Rising to God above,
And lulling all desire
Which doth not up aspire.
The fallen rise by thee !
The shipwrecked pitied be !
Thyself live out the gale,
Expanding Hope's bright sail.

They fall not who ne'er rise,
But they who try the skies. 120
Few mount on pinion wings :
Straight course to humbler things.
Fell Lucifer through pride :
Angels in heaven reside.
One, traitor, sunk in night:
The eleven are stars of light.

Be pure, be wholly pure.
Of this make ever sure.
Lest thou, by heeding not,
Christ's spotless robe shouldst spot. 130
Let modest be thine eye :
Thy tongue speak maidenly :
Thy mind not pandering,
Thy foot not wandering :
Nor loud laugh marking thee.
As one we blush to see.

Thy poor and tarnished wear.
Thy unadorned hair,
I honour more than pearls,
Or silken dress, or curls. 140

Fair flower is modest face,
And paleness is true grace :
And virtues plentiful '
Are braid most beautiful.
With paints let others dress
The living God's likeness;
Live tablet they of sin,
And all that's base within.
Whate'er thou hast of beauty,
Die let it all to duty : 150
But beauty of the soul—
'Tis God's—it keep thou whole.

Of men, though good they be,
The sight 'twere best thou flee.
Some cheat might thee entrance,
Or be entranced perchance :
Eye now with eye bespangling,
And word with word entangling,
Then cheek with cheek o'erglowing.
And mutual passion flowing. 160
'Tis well : but not for thee :
Not thine the accursed tree :
The tree of Life thy care :
The serpent's guile beware !

O maiden, hear my word,
Have thou no other lord ;
Thy Bridegroom reigns above.
And bids thee faithful prove.
Thou from the flesh hast fled,
And it to thee is dead. 170
Why turn to it again,
And make thy work all vain ?
That singleness of thine
Is a rare gift divine :
Few they whom it adorns,
As rose among the thorns.
Such grace 'tis thine to know :
High o'er the snares below,
By which the wicked fall,
Thou safely passest all. 180

Lo ! one no sooner builds,
And bridal chamber gilds,
Than she with mournful gloom
Forth bears him to the tomb.
Felt one a father's pride ?
At once the loved child died.
And oh ! the mother's pain
Of travailing in vain !

And jealousy, ah me !
How frightful 'tis to see, 190
When each the other taunts,
Where stolen friendship haunts !

What wormwood and what gall,
Worst recompence of all,
To rear up family,
And then dishonoured be !

One care is thine, one call.
To look to God in all!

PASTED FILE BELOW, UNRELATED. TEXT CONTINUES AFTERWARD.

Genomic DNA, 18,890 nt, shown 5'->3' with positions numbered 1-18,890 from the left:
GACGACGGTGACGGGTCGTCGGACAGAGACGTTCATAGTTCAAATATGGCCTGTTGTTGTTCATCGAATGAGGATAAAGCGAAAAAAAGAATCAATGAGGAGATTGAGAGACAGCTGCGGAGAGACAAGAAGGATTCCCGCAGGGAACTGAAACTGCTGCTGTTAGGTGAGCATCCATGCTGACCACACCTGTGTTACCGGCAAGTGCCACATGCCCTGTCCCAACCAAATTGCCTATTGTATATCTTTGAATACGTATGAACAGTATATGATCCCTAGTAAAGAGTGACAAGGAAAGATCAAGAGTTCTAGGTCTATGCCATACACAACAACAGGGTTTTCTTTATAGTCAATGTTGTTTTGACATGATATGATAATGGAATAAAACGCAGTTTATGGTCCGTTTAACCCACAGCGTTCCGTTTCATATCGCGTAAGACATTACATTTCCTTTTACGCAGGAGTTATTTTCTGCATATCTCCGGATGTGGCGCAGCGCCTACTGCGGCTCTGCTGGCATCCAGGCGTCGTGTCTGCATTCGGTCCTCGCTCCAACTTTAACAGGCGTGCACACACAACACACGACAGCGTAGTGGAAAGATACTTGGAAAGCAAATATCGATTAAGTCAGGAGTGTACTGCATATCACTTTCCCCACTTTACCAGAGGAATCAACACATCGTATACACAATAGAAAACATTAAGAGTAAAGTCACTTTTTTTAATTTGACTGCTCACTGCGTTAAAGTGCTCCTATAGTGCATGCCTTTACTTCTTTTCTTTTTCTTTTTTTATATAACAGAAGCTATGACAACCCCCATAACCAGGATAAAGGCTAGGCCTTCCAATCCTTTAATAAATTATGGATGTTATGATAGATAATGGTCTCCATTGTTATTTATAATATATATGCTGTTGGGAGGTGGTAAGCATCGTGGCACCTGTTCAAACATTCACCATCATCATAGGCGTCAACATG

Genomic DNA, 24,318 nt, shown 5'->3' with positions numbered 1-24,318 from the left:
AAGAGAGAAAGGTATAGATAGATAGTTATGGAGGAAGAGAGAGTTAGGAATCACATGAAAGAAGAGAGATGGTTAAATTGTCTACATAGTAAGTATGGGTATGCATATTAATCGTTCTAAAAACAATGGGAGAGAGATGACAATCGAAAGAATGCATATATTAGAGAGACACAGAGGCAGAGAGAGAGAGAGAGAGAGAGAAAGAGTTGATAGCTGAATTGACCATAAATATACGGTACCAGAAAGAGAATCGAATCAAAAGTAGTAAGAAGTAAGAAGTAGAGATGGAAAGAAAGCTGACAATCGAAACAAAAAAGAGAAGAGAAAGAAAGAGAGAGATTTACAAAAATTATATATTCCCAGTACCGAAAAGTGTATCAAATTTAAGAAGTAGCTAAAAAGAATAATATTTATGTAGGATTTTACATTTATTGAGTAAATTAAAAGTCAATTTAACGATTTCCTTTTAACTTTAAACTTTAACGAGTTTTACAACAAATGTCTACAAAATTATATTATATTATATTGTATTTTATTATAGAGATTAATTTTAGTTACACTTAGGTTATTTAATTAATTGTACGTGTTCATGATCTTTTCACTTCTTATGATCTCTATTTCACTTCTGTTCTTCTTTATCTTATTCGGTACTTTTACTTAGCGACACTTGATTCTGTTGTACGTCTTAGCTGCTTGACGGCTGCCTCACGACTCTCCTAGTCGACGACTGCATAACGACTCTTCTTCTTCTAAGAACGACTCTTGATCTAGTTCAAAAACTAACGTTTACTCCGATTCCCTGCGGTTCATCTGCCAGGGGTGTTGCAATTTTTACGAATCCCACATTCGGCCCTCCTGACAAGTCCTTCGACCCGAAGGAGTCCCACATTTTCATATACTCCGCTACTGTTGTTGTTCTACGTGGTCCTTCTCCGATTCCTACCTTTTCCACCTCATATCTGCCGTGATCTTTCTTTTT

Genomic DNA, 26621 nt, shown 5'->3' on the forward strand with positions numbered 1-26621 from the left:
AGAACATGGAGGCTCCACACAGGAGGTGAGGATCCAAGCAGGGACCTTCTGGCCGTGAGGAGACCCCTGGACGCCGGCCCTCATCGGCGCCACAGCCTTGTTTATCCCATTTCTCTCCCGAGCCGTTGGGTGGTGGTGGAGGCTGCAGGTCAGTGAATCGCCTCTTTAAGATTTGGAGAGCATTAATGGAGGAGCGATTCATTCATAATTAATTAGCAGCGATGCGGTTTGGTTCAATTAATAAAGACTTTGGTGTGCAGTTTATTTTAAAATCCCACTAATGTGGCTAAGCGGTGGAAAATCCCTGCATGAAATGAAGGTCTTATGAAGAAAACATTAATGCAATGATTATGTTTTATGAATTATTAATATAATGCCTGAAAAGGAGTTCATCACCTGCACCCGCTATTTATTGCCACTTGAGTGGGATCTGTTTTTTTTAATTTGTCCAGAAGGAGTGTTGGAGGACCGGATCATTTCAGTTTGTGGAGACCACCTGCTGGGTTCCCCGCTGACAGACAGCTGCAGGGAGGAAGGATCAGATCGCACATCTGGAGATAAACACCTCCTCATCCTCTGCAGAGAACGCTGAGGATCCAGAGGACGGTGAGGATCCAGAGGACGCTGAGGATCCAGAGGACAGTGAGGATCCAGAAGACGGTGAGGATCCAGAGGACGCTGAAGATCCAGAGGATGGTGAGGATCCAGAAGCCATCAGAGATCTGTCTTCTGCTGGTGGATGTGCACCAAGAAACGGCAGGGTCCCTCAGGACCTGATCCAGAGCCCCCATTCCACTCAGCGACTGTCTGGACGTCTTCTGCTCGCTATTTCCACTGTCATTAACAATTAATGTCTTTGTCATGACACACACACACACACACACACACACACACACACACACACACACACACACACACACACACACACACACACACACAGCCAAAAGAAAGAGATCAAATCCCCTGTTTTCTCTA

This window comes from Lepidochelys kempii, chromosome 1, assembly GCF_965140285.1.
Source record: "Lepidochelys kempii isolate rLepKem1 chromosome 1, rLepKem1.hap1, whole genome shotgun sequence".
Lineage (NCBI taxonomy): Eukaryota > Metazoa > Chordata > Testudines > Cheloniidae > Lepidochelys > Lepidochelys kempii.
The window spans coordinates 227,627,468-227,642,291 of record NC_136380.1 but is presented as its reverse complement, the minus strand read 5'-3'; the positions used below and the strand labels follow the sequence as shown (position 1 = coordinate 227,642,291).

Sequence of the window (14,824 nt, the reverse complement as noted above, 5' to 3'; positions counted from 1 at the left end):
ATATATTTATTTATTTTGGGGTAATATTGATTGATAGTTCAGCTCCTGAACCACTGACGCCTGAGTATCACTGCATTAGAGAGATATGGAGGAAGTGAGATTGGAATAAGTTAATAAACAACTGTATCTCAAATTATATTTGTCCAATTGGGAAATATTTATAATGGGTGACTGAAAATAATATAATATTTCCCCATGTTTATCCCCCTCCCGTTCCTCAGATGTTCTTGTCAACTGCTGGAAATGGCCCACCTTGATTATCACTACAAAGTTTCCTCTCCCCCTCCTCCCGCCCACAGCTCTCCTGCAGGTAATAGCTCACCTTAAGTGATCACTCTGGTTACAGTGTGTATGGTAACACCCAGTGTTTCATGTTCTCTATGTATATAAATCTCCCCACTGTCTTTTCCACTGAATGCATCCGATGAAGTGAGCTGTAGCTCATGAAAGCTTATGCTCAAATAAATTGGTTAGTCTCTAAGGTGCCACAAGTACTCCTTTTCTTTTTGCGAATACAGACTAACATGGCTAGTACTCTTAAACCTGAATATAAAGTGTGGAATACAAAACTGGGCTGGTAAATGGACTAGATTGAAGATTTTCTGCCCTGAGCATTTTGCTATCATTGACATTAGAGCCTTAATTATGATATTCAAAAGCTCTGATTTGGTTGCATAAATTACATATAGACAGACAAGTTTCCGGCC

But little thou dost need :
That little God will speed. 200

Shelter and barley cake
Sufficient wealth will make ;
Nor shall dire need impart
Keen edge to tempter's dart.
As when Christ, hard bestead,
He bade turn stones to bread.

By thee, however tried.
Be all base gain denied :
Fowls of the air God feeds.
Sure then His saints He heeds. 210
Of oil, if faith prevail,
Thy cruse shall never fail.
By Cherith's desert brook
At the great Prophet look !
To feed him ravens sped :
So too shalt thou be fed !

How Thecla2 from the flame,
And lions, unscathed came,
Thou know'st : and how great Paul,
Preacher of truth to all, 220
Bore hunger, thirst, and cold.
Through death's worst forms still bold;
That thou might'st look, maid.
To God alone for aid,
Who in the wilderness
With food can myriads bless.

Lo ! beauty fadeth fast,
Nor will earth's glories last :
Wealth is a failing stream,
And power an empty dream. 230

But thou, faith's sail unfurled,
Hast fled this erring world,
Steering thy course on high
To realms beyond the sky.
There in the holy shrine
Thou shalt for ever shine:
And there with angels raise
The song of endless praise !

A better portion far
Than sons and daughters are ! 240

But maidens, be ye wise.
And watch with longing eyes,
That when Christ shall return
Your lamps may brightly burn :
That with the Bridegroom ye
May enter in, and see
The beauty and the grace
Of His own dwelling place.
And share in truth and love
The mysteries above. 250

Footnotes:

1. Virgin bride—that is, the Church. So Methodius in his Virgins' Song, and all the early Christians. See Rev. xxi. 2, 9, etc.  Return

2. Thecla, see The Virgins' Song, of Methodius, p. 141.  Return

Editor's Note:

There are three translations on this website of St. Methodius, The Banquet of the Ten Virgins: